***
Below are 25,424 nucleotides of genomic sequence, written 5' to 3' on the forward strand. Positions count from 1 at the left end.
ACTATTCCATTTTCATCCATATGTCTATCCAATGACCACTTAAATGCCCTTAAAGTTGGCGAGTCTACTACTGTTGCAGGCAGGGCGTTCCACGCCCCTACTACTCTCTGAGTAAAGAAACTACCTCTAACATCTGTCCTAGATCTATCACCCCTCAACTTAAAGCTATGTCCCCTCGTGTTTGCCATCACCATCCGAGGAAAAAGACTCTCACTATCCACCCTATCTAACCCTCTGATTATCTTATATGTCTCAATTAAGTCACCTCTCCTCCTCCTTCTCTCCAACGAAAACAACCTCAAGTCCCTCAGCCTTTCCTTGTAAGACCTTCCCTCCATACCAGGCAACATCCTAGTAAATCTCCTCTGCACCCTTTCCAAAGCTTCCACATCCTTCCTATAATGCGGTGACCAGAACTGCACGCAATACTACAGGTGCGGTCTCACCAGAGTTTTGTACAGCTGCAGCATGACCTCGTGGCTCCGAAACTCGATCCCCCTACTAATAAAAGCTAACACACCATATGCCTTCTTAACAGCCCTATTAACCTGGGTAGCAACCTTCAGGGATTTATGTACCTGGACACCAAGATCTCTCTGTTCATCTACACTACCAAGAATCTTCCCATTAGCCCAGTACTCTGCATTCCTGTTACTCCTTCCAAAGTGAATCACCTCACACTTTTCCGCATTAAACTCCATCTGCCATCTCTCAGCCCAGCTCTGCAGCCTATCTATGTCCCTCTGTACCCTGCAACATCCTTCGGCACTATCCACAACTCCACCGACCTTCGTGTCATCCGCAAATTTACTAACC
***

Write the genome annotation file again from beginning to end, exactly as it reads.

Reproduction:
Below are 25,424 nucleotides of genomic sequence, written 5' to 3' on the forward strand. Positions count from 1 at the left end.
ACTATTCCATTTTCATCCATATGTCTATCCAATGACCACTTAAATGCCCTTAAAGTTGGCGAGTCTACTACTGTTGCAGGCAGGGCGTTCCACGCCCCTACTACTCTCTGAGTAAAGAAACTACCTCTAACATCTGTCCTAGATCTATCACCCCTCAACTTAAAGCTATGTCCCCTCGTGTTTGCCATCACCATCCGAGGAAAAAGACTCTCACTATCCACCCTATCTAACCCTCTGATTATCTTATATGTCTCAATTAAGTCACCTCTCCTCCTCCTTCTCTCCAACGAAAACAACCTCAAGTCCCTCAGCCTTTCCTTGTAAGACCTTCCCTCCATACCAGGCAACATCCTAGTAAATCTCCTCTGCACCCTTTCCAAAGCTTCCACATCCTTCCTATAATGCGGTGACCAGAACTGCACGCAATACTACAGGTGCGGTCTCACCAGAGTTTTGTACAGCTGCAGCATGACCTCGTGGCTCCGAAACTCGATCCCCCTACTAATAAAAGCTAACACACCATATGCCTTCTTAACAGCCCTATTAACCTGGGTAGCAACCTTCAGGGATTTATGTACCTGGACACCAAGATCTCTCTGTTCATCTACACTACCAAGAATCTTCCCATTAGCCCAGTACTCTGCATTCCTGTTACTCCTTCCAAAGTGAATCACCTCACACTTTTCCGCATTAAACTCCATCTGCCATCTCTCAGCCCAGCTCTGCAGCCTATCTATGTCCCTCTGTACCCTGCAACATCCTTCGGCACTATCCACAACTCCACCGACCTTCGTGTCATCCGCAAATTTACTAACC